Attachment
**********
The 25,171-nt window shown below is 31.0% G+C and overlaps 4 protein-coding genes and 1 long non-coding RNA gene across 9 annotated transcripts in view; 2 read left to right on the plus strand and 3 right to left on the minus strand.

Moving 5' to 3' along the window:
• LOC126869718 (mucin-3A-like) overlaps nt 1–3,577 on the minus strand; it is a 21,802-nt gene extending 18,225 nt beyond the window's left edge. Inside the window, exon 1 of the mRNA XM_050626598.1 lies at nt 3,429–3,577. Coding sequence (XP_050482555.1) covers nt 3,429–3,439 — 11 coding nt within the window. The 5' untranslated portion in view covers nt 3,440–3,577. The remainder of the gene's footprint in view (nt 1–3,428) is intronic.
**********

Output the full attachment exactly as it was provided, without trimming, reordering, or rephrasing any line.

The 25,171-nt window shown below is 31.0% G+C and overlaps 4 protein-coding genes and 1 long non-coding RNA gene across 9 annotated transcripts in view; 2 read left to right on the plus strand and 3 right to left on the minus strand.

Moving 5' to 3' along the window:
• LOC126869718 (mucin-3A-like) overlaps nt 1–3,577 on the minus strand; it is a 21,802-nt gene extending 18,225 nt beyond the window's left edge. Inside the window, exon 1 of the mRNA XM_050626598.1 lies at nt 3,429–3,577. Coding sequence (XP_050482555.1) covers nt 3,429–3,439 — 11 coding nt within the window. The 5' untranslated portion in view covers nt 3,440–3,577. The remainder of the gene's footprint in view (nt 1–3,428) is intronic.